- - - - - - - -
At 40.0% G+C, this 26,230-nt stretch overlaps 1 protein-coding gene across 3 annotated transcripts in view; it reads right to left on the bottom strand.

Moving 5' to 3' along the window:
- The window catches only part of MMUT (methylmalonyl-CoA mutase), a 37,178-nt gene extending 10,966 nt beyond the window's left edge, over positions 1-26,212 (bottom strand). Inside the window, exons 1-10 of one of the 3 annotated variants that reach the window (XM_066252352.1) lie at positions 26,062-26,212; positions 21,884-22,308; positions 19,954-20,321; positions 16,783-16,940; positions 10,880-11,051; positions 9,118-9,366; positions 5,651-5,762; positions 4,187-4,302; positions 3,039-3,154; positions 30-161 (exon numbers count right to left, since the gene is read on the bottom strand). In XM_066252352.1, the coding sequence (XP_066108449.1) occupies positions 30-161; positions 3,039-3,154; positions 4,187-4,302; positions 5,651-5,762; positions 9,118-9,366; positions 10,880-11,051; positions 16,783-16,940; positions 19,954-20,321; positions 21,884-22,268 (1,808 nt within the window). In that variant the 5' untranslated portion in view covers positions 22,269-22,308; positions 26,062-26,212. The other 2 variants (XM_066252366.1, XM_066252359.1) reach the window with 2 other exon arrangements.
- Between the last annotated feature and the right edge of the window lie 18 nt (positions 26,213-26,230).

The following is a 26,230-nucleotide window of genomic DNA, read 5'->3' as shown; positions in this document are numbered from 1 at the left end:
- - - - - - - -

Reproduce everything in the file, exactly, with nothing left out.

At 40.0% G+C, this 26,230-nt stretch overlaps 1 protein-coding gene across 3 annotated transcripts in view; it reads right to left on the bottom strand.

Moving 5' to 3' along the window:
- The window catches only part of MMUT (methylmalonyl-CoA mutase), a 37,178-nt gene extending 10,966 nt beyond the window's left edge, over positions 1-26,212 (bottom strand). Inside the window, exons 1-10 of one of the 3 annotated variants that reach the window (XM_066252352.1) lie at positions 26,062-26,212; positions 21,884-22,308; positions 19,954-20,321; positions 16,783-16,940; positions 10,880-11,051; positions 9,118-9,366; positions 5,651-5,762; positions 4,187-4,302; positions 3,039-3,154; positions 30-161 (exon numbers count right to left, since the gene is read on the bottom strand). In XM_066252352.1, the coding sequence (XP_066108449.1) occupies positions 30-161; positions 3,039-3,154; positions 4,187-4,302; positions 5,651-5,762; positions 9,118-9,366; positions 10,880-11,051; positions 16,783-16,940; positions 19,954-20,321; positions 21,884-22,268 (1,808 nt within the window). In that variant the 5' untranslated portion in view covers positions 22,269-22,308; positions 26,062-26,212. The other 2 variants (XM_066252366.1, XM_066252359.1) reach the window with 2 other exon arrangements.
- Between the last annotated feature and the right edge of the window lie 18 nt (positions 26,213-26,230).

The following is a 26,230-nucleotide window of genomic DNA, read 5'->3' as shown; positions in this document are numbered from 1 at the left end: